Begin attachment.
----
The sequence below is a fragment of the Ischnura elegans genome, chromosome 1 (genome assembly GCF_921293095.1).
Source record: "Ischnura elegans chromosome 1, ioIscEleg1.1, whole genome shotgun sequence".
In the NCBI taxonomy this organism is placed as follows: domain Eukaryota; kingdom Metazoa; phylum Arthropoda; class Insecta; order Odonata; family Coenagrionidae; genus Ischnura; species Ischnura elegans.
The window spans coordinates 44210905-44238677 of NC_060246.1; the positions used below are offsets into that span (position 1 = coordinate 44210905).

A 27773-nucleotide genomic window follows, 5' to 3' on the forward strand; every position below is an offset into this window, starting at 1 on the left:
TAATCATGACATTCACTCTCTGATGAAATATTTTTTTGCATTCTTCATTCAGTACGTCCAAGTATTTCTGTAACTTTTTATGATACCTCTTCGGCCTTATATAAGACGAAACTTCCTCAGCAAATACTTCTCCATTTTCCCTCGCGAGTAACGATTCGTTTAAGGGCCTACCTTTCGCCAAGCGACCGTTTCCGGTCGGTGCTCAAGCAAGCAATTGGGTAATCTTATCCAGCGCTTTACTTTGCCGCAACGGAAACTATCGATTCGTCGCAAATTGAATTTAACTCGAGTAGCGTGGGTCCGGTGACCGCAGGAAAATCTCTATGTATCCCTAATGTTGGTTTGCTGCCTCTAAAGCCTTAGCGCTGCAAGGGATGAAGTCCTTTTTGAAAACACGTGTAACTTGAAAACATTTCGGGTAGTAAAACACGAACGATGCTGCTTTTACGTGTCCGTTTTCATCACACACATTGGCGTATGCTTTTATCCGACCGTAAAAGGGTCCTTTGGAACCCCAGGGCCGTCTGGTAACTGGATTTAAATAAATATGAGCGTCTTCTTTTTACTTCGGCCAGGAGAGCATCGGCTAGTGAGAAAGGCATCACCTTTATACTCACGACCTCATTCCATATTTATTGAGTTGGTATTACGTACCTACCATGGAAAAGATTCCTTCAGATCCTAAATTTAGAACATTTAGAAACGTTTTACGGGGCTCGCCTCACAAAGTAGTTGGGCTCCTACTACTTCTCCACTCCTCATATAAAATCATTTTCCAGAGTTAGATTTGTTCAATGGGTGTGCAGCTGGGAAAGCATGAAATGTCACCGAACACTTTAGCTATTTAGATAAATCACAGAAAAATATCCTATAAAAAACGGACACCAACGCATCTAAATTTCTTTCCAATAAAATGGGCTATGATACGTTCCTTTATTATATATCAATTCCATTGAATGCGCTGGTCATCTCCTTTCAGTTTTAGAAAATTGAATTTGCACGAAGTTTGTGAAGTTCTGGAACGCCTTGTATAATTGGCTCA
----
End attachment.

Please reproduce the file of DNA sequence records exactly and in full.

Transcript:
The sequence below is a fragment of the Ischnura elegans genome, chromosome 1 (genome assembly GCF_921293095.1).
Source record: "Ischnura elegans chromosome 1, ioIscEleg1.1, whole genome shotgun sequence".
In the NCBI taxonomy this organism is placed as follows: domain Eukaryota; kingdom Metazoa; phylum Arthropoda; class Insecta; order Odonata; family Coenagrionidae; genus Ischnura; species Ischnura elegans.
The window spans coordinates 44210905-44238677 of NC_060246.1; the positions used below are offsets into that span (position 1 = coordinate 44210905).

A 27773-nucleotide genomic window follows, 5' to 3' on the forward strand; every position below is an offset into this window, starting at 1 on the left:
TAATCATGACATTCACTCTCTGATGAAATATTTTTTTGCATTCTTCATTCAGTACGTCCAAGTATTTCTGTAACTTTTTATGATACCTCTTCGGCCTTATATAAGACGAAACTTCCTCAGCAAATACTTCTCCATTTTCCCTCGCGAGTAACGATTCGTTTAAGGGCCTACCTTTCGCCAAGCGACCGTTTCCGGTCGGTGCTCAAGCAAGCAATTGGGTAATCTTATCCAGCGCTTTACTTTGCCGCAACGGAAACTATCGATTCGTCGCAAATTGAATTTAACTCGAGTAGCGTGGGTCCGGTGACCGCAGGAAAATCTCTATGTATCCCTAATGTTGGTTTGCTGCCTCTAAAGCCTTAGCGCTGCAAGGGATGAAGTCCTTTTTGAAAACACGTGTAACTTGAAAACATTTCGGGTAGTAAAACACGAACGATGCTGCTTTTACGTGTCCGTTTTCATCACACACATTGGCGTATGCTTTTATCCGACCGTAAAAGGGTCCTTTGGAACCCCAGGGCCGTCTGGTAACTGGATTTAAATAAATATGAGCGTCTTCTTTTTACTTCGGCCAGGAGAGCATCGGCTAGTGAGAAAGGCATCACCTTTATACTCACGACCTCATTCCATATTTATTGAGTTGGTATTACGTACCTACCATGGAAAAGATTCCTTCAGATCCTAAATTTAGAACATTTAGAAACGTTTTACGGGGCTCGCCTCACAAAGTAGTTGGGCTCCTACTACTTCTCCACTCCTCATATAAAATCATTTTCCAGAGTTAGATTTGTTCAATGGGTGTGCAGCTGGGAAAGCATGAAATGTCACCGAACACTTTAGCTATTTAGATAAATCACAGAAAAATATCCTATAAAAAACGGACACCAACGCATCTAAATTTCTTTCCAATAAAATGGGCTATGATACGTTCCTTTATTATATATCAATTCCATTGAATGCGCTGGTCATCTCCTTTCAGTTTTAGAAAATTGAATTTGCACGAAGTTTGTGAAGTTCTGGAACGCCTTGTATAATTGGCTCA